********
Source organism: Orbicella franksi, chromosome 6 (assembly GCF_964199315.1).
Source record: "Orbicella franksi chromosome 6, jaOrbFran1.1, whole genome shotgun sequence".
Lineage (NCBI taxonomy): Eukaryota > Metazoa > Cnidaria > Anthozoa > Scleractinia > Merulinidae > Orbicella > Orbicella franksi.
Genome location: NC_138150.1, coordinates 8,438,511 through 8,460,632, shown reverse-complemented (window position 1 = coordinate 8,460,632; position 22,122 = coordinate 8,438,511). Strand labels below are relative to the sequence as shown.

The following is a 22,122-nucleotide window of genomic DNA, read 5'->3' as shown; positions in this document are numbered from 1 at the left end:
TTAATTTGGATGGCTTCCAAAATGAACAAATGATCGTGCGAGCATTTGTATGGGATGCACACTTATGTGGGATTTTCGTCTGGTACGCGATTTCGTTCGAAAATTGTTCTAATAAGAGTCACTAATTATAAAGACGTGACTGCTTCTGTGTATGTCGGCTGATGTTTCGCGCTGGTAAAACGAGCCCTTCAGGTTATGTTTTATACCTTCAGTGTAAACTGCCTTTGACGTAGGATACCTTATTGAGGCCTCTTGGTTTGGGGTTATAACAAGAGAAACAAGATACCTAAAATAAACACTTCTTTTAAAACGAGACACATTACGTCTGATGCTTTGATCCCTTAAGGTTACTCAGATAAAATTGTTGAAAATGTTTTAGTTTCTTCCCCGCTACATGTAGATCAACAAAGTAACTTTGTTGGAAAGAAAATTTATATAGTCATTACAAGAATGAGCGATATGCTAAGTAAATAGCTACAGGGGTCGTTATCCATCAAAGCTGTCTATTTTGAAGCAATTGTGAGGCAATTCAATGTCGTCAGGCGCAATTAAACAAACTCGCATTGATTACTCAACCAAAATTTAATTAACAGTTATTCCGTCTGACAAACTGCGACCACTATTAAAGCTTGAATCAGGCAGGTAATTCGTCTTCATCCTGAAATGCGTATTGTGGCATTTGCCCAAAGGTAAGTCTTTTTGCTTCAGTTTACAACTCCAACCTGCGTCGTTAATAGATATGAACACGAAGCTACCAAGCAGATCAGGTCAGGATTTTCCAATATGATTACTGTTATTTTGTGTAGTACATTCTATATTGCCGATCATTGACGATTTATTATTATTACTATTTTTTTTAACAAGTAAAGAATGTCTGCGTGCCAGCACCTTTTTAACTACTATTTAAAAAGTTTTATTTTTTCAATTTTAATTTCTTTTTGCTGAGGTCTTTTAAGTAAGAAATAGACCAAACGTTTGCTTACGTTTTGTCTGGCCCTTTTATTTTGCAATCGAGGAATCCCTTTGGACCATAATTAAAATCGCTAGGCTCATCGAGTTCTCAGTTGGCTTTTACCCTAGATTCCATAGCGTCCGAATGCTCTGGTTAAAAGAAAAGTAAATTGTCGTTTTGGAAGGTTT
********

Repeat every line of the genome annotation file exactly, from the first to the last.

Source organism: Orbicella franksi, chromosome 6 (assembly GCF_964199315.1).
Source record: "Orbicella franksi chromosome 6, jaOrbFran1.1, whole genome shotgun sequence".
Lineage (NCBI taxonomy): Eukaryota > Metazoa > Cnidaria > Anthozoa > Scleractinia > Merulinidae > Orbicella > Orbicella franksi.
Genome location: NC_138150.1, coordinates 8,438,511 through 8,460,632, shown reverse-complemented (window position 1 = coordinate 8,460,632; position 22,122 = coordinate 8,438,511). Strand labels below are relative to the sequence as shown.

The following is a 22,122-nucleotide window of genomic DNA, read 5'->3' as shown; positions in this document are numbered from 1 at the left end:
TTAATTTGGATGGCTTCCAAAATGAACAAATGATCGTGCGAGCATTTGTATGGGATGCACACTTATGTGGGATTTTCGTCTGGTACGCGATTTCGTTCGAAAATTGTTCTAATAAGAGTCACTAATTATAAAGACGTGACTGCTTCTGTGTATGTCGGCTGATGTTTCGCGCTGGTAAAACGAGCCCTTCAGGTTATGTTTTATACCTTCAGTGTAAACTGCCTTTGACGTAGGATACCTTATTGAGGCCTCTTGGTTTGGGGTTATAACAAGAGAAACAAGATACCTAAAATAAACACTTCTTTTAAAACGAGACACATTACGTCTGATGCTTTGATCCCTTAAGGTTACTCAGATAAAATTGTTGAAAATGTTTTAGTTTCTTCCCCGCTACATGTAGATCAACAAAGTAACTTTGTTGGAAAGAAAATTTATATAGTCATTACAAGAATGAGCGATATGCTAAGTAAATAGCTACAGGGGTCGTTATCCATCAAAGCTGTCTATTTTGAAGCAATTGTGAGGCAATTCAATGTCGTCAGGCGCAATTAAACAAACTCGCATTGATTACTCAACCAAAATTTAATTAACAGTTATTCCGTCTGACAAACTGCGACCACTATTAAAGCTTGAATCAGGCAGGTAATTCGTCTTCATCCTGAAATGCGTATTGTGGCATTTGCCCAAAGGTAAGTCTTTTTGCTTCAGTTTACAACTCCAACCTGCGTCGTTAATAGATATGAACACGAAGCTACCAAGCAGATCAGGTCAGGATTTTCCAATATGATTACTGTTATTTTGTGTAGTACATTCTATATTGCCGATCATTGACGATTTATTATTATTACTATTTTTTTTAACAAGTAAAGAATGTCTGCGTGCCAGCACCTTTTTAACTACTATTTAAAAAGTTTTATTTTTTCAATTTTAATTTCTTTTTGCTGAGGTCTTTTAAGTAAGAAATAGACCAAACGTTTGCTTACGTTTTGTCTGGCCCTTTTATTTTGCAATCGAGGAATCCCTTTGGACCATAATTAAAATCGCTAGGCTCATCGAGTTCTCAGTTGGCTTTTACCCTAGATTCCATAGCGTCCGAATGCTCTGGTTAAAAGAAAAGTAAATTGTCGTTTTGGAAGGTTT